Leslie Kendrick

  • White Burkett Miller Professor of Law and Public Affairs
  • Elizabeth D. and Richard A. Merrill Professor of Law
  • Director, Center for the First Amendment

Leslie Kendrick is director of the Center for the First Amendment at UVA Law. Her scholarship and teaching focus on freedom of speech, torts and property law.

Kendrick’s work has appeared in the Harvard Law ReviewColumbia Law ReviewMichigan Law Review, Virginia Law Review, the Supreme Court Review, and Philosophy & Public Affairs, among other journals. She is co-authoring the fifth edition of the casebook Tort Law: Responsibilities and Redress, with John C. P. Goldberg, Anthony J. Sebok and Benjamin C. Zipursky.

Kendrick is a member of the American Law Institute. She is past chair of the AALS Section on Torts and Compensation Systems and a member of the Harvard Higher Education Forum. In 2017, she received the University of Virginia’s All-University Teaching Award.

A member of the Virginia State Bar, Kendrick serves on the executive committee of the Charlottesville-Albemarle Bar Association. She has recently litigated cases before the Supreme Court of Virginia, the Western District of Virginia and the U.S. Court of Appeals for the Fourth Circuit. 

Kendrick received a B.A. in classics and English as a Morehead Scholar at the University of North Carolina at Chapel Hill. She received her master’s and doctorate in English literature at the University of Oxford, where she studied as a Rhodes Scholar. During law school at UVA, she was a Hardy Cross Dillard Scholar, served as essays development editor for the Virginia Law Review and received several academic awards, including the Margaret G. Hyde Award.

Before joining the faculty in 2008, Kendrick clerked for Judge J. Harvie Wilkinson III of the U.S. Court of Appeals for the Fourth Circuit and Justice David Hackett Souter of the Supreme Court of the United States. She has been a visiting professor at UCLA Law School and Harvard Law School.

Scholarship Profile: A Fresh Look at the First Amendment (Virginia Journal 2016)


  • J.D.
    University of Virginia School of Law
  • D.Phil.
    University of Oxford
  • M.Phil.
    University of Oxford
  • B.A.
    University of North Carolina


Tort Law: Responsibilities and Redress (with John C.P. Goldberg, Anthony J. Sebok & Benjamin C. Zipursky), Wolters Kluwer (5 ed. 2021).

Book Chapters

Miami Herald v. Tornillo: Freedom of Speech for Whom?, in Painting Constitutional Law: Xavier Cortada’s Images of Constitutional Rights, Brill, 78–94 (2021).
Culpability and Negligence, in Oxford Studies in Private Law Theory: Volume 1, Oxford University Press, 137–159 (2020).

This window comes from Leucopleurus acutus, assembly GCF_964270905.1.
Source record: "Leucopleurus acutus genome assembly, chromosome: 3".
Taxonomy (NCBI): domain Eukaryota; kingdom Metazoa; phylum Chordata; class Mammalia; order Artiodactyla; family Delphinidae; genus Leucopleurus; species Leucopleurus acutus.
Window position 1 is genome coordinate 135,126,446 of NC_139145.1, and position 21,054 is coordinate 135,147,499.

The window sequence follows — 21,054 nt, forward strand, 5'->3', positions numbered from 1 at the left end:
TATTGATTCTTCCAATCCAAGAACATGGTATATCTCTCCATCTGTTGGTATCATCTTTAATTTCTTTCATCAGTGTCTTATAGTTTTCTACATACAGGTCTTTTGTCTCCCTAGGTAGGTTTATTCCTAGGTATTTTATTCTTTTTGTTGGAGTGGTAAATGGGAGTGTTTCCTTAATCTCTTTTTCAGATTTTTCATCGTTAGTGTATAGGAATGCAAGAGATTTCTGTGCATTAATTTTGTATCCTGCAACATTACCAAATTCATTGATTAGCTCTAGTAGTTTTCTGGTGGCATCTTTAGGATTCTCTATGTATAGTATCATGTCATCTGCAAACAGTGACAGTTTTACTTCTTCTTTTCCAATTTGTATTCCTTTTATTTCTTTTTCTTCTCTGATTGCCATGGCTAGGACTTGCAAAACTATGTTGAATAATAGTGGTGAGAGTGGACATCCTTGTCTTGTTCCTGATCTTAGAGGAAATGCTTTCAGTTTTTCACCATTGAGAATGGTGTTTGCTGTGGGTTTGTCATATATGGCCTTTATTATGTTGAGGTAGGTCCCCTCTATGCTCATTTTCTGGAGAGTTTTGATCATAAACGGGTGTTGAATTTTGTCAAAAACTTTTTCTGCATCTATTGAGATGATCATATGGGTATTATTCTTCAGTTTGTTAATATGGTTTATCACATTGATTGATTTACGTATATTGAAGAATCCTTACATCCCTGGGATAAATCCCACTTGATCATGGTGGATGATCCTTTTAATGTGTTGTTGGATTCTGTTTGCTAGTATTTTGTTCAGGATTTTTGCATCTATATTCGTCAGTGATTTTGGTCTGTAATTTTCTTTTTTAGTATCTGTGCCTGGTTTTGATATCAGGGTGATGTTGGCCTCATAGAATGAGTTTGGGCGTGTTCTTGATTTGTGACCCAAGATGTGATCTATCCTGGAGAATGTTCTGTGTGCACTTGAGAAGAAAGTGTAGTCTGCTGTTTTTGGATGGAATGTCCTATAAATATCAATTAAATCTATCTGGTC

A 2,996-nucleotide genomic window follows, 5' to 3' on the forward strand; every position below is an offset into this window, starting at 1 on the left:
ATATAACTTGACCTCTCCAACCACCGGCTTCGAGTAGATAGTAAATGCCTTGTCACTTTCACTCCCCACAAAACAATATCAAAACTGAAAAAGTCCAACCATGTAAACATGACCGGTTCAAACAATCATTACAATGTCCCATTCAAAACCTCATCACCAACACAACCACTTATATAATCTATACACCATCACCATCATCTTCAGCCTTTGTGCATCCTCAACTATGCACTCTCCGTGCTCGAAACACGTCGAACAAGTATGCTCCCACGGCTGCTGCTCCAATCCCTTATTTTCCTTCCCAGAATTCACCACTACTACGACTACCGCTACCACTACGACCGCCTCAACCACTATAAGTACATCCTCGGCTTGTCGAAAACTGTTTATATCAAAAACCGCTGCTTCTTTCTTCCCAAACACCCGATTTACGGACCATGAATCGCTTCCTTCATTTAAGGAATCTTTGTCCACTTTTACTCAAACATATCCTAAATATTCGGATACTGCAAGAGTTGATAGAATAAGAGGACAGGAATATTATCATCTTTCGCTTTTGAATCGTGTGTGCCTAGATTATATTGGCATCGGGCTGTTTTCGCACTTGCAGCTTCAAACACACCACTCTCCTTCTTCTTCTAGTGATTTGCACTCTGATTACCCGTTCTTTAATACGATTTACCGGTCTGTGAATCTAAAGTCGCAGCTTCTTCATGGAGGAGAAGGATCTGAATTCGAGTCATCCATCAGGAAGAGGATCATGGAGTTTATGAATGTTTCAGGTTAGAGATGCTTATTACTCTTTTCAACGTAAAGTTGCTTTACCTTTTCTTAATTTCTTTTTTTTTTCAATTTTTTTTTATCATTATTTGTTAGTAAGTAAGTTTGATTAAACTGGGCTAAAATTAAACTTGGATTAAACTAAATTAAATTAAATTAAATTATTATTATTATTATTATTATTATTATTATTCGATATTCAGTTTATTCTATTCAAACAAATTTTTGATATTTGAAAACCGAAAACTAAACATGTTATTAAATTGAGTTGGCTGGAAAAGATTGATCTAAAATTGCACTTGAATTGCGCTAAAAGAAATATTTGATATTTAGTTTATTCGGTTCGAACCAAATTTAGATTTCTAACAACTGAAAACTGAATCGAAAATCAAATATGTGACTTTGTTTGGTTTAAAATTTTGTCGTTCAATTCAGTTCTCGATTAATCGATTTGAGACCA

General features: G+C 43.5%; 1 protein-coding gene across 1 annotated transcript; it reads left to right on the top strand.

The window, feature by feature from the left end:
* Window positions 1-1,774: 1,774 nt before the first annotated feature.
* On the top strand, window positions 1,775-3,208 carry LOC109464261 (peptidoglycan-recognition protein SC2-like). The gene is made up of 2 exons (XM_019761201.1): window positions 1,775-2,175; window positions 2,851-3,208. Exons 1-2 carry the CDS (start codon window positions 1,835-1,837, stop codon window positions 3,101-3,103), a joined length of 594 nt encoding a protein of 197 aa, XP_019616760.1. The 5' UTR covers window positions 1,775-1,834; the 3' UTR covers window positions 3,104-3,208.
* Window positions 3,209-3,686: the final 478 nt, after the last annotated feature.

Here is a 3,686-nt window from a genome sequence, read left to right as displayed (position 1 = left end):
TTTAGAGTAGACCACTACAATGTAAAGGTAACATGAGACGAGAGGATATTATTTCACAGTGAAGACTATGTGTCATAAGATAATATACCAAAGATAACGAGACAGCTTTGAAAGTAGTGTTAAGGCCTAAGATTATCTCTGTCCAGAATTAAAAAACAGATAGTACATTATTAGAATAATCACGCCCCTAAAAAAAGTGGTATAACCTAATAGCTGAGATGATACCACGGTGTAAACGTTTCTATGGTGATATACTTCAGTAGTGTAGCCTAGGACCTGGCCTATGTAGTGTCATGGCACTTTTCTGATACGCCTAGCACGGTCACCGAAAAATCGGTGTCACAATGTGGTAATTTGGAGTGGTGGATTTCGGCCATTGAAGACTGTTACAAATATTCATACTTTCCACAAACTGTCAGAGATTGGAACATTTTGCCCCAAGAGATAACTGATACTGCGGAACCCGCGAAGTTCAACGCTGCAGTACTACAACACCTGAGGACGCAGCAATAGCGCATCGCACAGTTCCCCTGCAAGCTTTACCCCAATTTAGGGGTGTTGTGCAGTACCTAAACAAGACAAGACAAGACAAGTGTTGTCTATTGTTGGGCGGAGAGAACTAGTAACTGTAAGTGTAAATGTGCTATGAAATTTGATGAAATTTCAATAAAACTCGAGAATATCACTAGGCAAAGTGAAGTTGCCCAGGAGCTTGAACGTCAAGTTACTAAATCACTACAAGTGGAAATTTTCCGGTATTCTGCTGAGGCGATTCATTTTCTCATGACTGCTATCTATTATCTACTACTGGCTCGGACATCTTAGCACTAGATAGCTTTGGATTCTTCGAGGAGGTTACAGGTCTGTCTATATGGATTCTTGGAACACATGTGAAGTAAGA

The Answers and the Questions in First Amendment Law, in Charlottesville 2017: The Legacy of Race and Inequity, University of Virginia Press, 70–81 (2018).
Brandeis, Speech, and Money, in Louis D. Brandeis, Then and Now: Essays from Brandeis University’s Commemoration of the 100th Anniversary of the Appointment of Louis D. Brandeis to the United States Supreme Court, Brandeis University, 183–196 (2016).

Articles & Reviews

Must Free Speech Be Harmful?, 2020 University of Chicago Legal Forum 105–115 (2020).
A Fixed Star in Shifting Skies: Barnette and Civil Rights Law, 13 Florida International University Law Review 729–740 (2019).
Lies and Free Speech Values, 38 Law & Philosophy 495–506 (2019).
On “Clear and Present Danger”, 94 Notre Dame Law Review 1653–1669 (2019).
There’s No Such Thing as Affirmative Duty (with Kenneth S. Abraham), 104 Iowa Law Review 1649–1698 (2019).
Tinker at 50, 105 Virginia Law Review Online 155–158 (2019).
Another First Amendment, 118 Columbia Law Review 2095–2116 (2018).
The Etiquette of Animus (with Micah J. Schwartzman), 132 Harvard Law Review 133–170 (2018).
Use Your Words: On the “Speech” in “Freedom of Speech”, 116 Michigan Law Review 667–704 (2018).
Free Speech as a Special Right, 45 Philosophy and Public Affairs 87–117 (2017).
Are Speech Rights for Speakers?, 103 Virginia Law Review 1767–1808 (2017).
Foreword: Tort Law as Regulatory Tool, 10 Journal of Tort Law 1–2 (2017).
How Much Does Speech Matter? (reviewing Seana Shiffrin, Speech Matters: On Lying, Morality, and the Law) 129 Harvard Law Review 997–1022 (2016).
First Amendment Expansionism, 56 William & Mary Law Review 1199–1219 (2015).
Free Speech and Guilty Minds, 114 Columbia Law Review 1255–1295 (2014).
Nonsense on Sidewalks: Content Discrimination in McCullen v Coakley, 2014 Supreme Court Review 215–242 (2014).
Speech, Intent, and the Chilling Effect, 54 William & Mary Law Review 1633–1691 (2013).
Content Discrimination Revisited, 98 Virginia Law Review 231–300 (2012).
Content Neutrality and Compelling Interests: The October 2010 Term, 98 Virginia Law Review in Brief 14–23 (2012).
Disclosure and Its Discontents, 27 Journal of Law & Politics 575–596 (2012).
The Lockean Rights of Bequest and Inheritance, 17 Legal Theory 145–169 (2011).
A Test for Criminally Instructional Speech, 91 Virginia Law Review 1973–2022 (2005).

Op-Eds, Blogs, Shorter Works

The Impossibility of Impossibility Preemption, TortsProf Blog (March 17, 2013).

Current Courses




Charge to the Class of 2022

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